TORONTO (Reuters) - The value in rare earths is in separating oxides and selling the product, rather than in mining itself, Avalon Rare Metals said in defense of its $1 billion price tag for a mine and related plants.
Speaking to Reuters in an interview, Chief Executive Don Bubar said Avalon planned to produce separated rare earths by 2016. He noted the possibility of someone buying up the company, but said a buyer would probably want production capabilities lined up first.
“While someone might want to control the supply coming out of this by controlling the company, it doesn’t necessarily mean they want to become miners and processors,” he said.
Rare earths, a group of 17 metals, are used in a wide range of high-tech products, from Apple’s iPhone to the Toyota Prius.
China currently produces around 97 percent of the global supply, but it recently cut exports, sending prices of some oxides soaring more than 800 percent.
Speaking from Hong Kong late on Thursday, Bubar said the mining side in the rare earth business made up only about 10-15 percent of the final product value, and digging up ore was only the first step toward a product.
“It’s not a mining business,” he said. “It’s a sophisticated chemical processing business to produce specialty chemical products for clean technology and high technology.”
Toronto-listed Avalon is developing the Nechalacho mine in Canada’s Northwest Territories. It has no experience in rare earth separation, but recently completed a scoping study on building a C$346 million ($345 million) plant to separate and process rare earths into high-value oxides.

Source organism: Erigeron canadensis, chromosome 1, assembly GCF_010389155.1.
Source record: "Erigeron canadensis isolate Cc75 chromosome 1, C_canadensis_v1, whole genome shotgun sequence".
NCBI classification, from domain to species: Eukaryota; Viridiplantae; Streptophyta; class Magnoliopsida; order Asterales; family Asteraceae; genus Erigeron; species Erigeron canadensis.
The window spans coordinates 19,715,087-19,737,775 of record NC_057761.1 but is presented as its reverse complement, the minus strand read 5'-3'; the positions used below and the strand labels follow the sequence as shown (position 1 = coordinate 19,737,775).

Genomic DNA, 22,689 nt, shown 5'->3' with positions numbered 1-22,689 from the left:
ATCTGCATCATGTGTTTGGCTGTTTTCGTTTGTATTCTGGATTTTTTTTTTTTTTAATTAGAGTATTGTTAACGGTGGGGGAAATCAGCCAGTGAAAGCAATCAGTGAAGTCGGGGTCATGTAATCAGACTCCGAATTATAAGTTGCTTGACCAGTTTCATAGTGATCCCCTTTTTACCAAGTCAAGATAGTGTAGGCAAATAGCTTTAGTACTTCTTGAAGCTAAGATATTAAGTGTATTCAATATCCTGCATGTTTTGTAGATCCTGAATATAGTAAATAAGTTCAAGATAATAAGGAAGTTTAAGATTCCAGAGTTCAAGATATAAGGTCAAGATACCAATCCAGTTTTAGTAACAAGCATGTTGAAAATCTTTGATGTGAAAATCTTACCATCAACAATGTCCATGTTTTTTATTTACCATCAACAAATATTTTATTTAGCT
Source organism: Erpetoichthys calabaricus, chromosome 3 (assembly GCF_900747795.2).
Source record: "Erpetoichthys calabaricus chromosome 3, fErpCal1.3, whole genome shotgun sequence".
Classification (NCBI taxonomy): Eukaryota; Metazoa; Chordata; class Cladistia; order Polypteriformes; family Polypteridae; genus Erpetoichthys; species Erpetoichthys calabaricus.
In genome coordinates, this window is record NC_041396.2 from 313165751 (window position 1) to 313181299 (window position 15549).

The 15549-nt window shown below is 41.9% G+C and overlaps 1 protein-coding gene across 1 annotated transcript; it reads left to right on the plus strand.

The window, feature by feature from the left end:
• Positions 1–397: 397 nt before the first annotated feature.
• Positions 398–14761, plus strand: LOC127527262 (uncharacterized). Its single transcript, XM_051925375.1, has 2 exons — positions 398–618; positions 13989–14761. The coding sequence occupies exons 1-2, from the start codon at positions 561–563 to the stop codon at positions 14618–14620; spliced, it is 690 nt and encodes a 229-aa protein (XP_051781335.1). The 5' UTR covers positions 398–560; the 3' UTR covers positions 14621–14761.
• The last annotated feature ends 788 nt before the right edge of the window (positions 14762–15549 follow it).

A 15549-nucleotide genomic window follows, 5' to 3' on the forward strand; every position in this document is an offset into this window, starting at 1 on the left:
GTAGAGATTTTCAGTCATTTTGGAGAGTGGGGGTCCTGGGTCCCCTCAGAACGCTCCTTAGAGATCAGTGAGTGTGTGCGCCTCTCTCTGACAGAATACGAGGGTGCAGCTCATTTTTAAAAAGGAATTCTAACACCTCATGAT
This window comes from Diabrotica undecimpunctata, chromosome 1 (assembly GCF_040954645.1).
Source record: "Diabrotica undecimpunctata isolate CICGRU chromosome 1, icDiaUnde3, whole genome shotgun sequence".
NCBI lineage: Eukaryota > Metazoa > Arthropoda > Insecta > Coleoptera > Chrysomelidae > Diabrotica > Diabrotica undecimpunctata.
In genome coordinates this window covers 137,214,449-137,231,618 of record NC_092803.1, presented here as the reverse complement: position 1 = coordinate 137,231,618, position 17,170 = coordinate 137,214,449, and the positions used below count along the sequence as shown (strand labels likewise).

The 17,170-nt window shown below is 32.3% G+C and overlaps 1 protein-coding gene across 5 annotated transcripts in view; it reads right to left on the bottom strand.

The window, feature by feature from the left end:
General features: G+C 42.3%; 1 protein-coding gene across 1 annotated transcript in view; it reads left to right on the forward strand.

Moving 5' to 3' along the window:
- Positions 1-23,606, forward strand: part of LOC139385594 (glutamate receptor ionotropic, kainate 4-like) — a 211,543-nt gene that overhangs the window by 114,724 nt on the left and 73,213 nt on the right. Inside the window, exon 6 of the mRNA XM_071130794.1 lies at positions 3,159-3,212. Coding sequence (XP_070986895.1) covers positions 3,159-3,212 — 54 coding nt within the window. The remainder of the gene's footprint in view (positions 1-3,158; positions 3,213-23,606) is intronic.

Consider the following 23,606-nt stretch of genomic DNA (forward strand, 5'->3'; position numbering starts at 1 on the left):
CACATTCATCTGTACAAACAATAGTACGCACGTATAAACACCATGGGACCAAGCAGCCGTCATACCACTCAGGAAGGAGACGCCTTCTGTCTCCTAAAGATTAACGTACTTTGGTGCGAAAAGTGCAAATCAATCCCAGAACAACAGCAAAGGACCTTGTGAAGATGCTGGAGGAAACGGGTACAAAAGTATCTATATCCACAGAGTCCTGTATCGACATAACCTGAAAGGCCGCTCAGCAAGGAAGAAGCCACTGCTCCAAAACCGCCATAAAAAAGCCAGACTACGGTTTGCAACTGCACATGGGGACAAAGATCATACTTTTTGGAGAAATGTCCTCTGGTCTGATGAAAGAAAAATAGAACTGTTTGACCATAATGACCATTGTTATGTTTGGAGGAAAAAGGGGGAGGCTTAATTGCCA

“It’s not easy. Different customers have different requirements,” said Bubar. “We’re trying to engage with customers now, so they can tell us exactly how they need it, and then we can design our plant to do that.”
The price tag for the mine and facilities to take the rare earths to a low-value concentrate is C$729 million, but the separation plant brings that price tag over C$1 billion.
Bubar said Avalon’s advantage was its heavy rare earths — used in things like permanent magnets and LCD screens — that mines with light deposits like Molycorp’s Mountain Pass will not be able to meet.
“There’s nobody else in the world that offers that potential to bring heavy rare earths to the market in a significant quantity by 2015. No one,” he said.
Nechalacho has over 20 million tonnes of reserve and Bubar said it is the most advanced rare earth project in Canada.
Neo Material Technologies, a Toronto-based company that has been separating rare earths for 17 years, has announced a heavy project in Brazil’s Amazon basin that has nearly three times more dysprosium than Nechalacho, a bit more terbium, but less neodymium — a light rare earth used in permanent magnets.
That project will cost about $100 million to develop, including building a separation facility in Brazil, just a tenth of Avalon’s C$1 billion plan.
So far, Avalon has raised about C$40 million, to fund a bankable feasibility study due by the third quarter of 2012.
Once that is done, Bubar plans to approach banks and investors about funding the project.
He said his main focus is to see the mine through to production, although a buyout might be an option.
He said a buyer would likely want people in place who know how to run a mine and a separation facility.
“If you’re in the business of making TVs, then you probably don’t want to be in the mining and processing business,” he said.
Avalon shares have risen as much as 155 percent since June. They were at C$3.61 on Friday on the Toronto Stock Exchange.
Reporting by Julie Gordon; editing by Janet Guttsman